BEIRUT (Reuters) - Syria’s opposition wants to see confidence-building steps from Damascus including a prisoner release before negotiations due this month, officials said on Monday, a demand that could complicate efforts to start the talks.
Opposition leaders including rebels plan to deliver that message to the U.N. envoy for Syria, Staffan de Mistura, when they meet him in Riyadh on Tuesday, three opposition officials familiar with preparations for the meeting told Reuters.
The United Nations said last month it aimed to bring together the warring parties on Jan. 25 in Geneva to begin talks aimed at ending nearly five years of conflict that has killed an estimated 250,000 people.
The effort aims to build on a U.N. Security Council unanimously approved on Dec. 18 endorsing an international road map for a Syria peace process with peace talks due to start in early January.
The opposition body meeting in Riyadh groups political and armed opponents of President Bashar al-Assad. It was formed last month as part of a Saudi-backed effort to get the opposition ready for talks. Riyadh is a major backer of the opposition to Assad, who is in turn an ally of its regional rival Iran.
George Sabra, a member of the political opposition, said the talks must be preceded by “real steps on the ground that express not only good will but also confidence-building measures such as releasing political detainees and stopping the bombardment of towns and cities by heavy artillery and jets”.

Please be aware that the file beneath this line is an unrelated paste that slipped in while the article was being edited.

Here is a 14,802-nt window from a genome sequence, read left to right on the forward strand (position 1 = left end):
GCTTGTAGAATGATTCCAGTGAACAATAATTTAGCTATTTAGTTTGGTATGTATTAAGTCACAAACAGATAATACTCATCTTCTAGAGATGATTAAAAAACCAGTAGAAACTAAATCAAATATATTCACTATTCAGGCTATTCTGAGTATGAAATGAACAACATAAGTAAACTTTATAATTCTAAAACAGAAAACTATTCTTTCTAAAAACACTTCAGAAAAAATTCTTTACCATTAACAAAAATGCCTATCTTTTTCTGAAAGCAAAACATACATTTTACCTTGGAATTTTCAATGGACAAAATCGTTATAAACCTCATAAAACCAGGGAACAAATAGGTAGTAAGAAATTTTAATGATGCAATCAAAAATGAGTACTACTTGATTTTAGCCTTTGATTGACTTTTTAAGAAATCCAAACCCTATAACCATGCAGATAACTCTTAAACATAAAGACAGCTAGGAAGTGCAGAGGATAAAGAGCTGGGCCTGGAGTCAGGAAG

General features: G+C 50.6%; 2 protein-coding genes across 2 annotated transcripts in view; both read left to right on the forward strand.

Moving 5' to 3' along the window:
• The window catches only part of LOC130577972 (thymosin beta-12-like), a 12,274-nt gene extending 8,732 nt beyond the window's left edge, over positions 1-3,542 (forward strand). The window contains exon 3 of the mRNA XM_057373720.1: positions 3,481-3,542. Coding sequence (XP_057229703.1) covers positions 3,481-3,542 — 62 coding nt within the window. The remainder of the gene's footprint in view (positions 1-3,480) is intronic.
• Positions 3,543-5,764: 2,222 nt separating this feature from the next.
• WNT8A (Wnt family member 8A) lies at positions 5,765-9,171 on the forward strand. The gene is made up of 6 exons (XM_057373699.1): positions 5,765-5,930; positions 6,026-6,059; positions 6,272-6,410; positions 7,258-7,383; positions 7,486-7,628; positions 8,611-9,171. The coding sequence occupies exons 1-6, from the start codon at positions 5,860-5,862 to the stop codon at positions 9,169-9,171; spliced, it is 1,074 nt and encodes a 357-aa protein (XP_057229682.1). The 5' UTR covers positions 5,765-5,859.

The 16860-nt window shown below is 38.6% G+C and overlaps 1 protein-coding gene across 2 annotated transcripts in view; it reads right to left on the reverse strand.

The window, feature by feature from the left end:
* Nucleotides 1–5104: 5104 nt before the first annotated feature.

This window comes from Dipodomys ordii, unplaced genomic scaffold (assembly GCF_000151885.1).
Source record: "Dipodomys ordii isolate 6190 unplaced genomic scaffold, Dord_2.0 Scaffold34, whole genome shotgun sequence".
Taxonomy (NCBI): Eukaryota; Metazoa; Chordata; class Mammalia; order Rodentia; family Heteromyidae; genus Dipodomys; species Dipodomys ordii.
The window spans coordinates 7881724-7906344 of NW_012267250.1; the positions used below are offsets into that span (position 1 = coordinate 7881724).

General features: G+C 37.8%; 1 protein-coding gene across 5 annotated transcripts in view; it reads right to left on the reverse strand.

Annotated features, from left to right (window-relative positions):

A second official said the opposition leaders would tell de Mistura “they can’t go to negotiations without Assad doing something serious such as a ceasefire or releasing detainees”.
The third said: “There will be no negotiations before the issuance of implementation of good-will measures”. He said they must include a halt to bombardments and lifting of blockades imposed by the government on rebel-held areas.
The officials said their demands were in line with the Security Council resolution, specifically articles calling for the release of arbitrarily detained people, an immediate halt to attacks on civilians and unhindered humanitarian access.
The U.N. Security Council resolution appeared to mark a rare show of international unity over a crisis that has divided major powers. The United States says Assad must leave power, while Russia has sent its air force to Syria to help shore up his government’s control over western Syria.
The outlook for diplomacy on the Syrian conflict has been further complicated by an escalation in tension between Saudi Arabia and Iran following the execution of a Shi’ite cleric in Saudi Arabia.
The European Union’s foreign policy chief Federica Mogherini warned Iran’s foreign minister on Sunday that renewed tension between Shi’ite Iran and Saudi Arabia’s Sunni monarchy could wreck efforts to find a political solution for the crisis in Syria.
Sabra, speaking to Reuters from Riyadh, added that the political process could not move ahead in isolation from the war still raging on the ground.
“We don’t want to get into negotiations for the sake of negotiations we want to get into negotiations to reach a real political solution,” he said.
Writing by Tom Perry; Editing by Tom Heneghan
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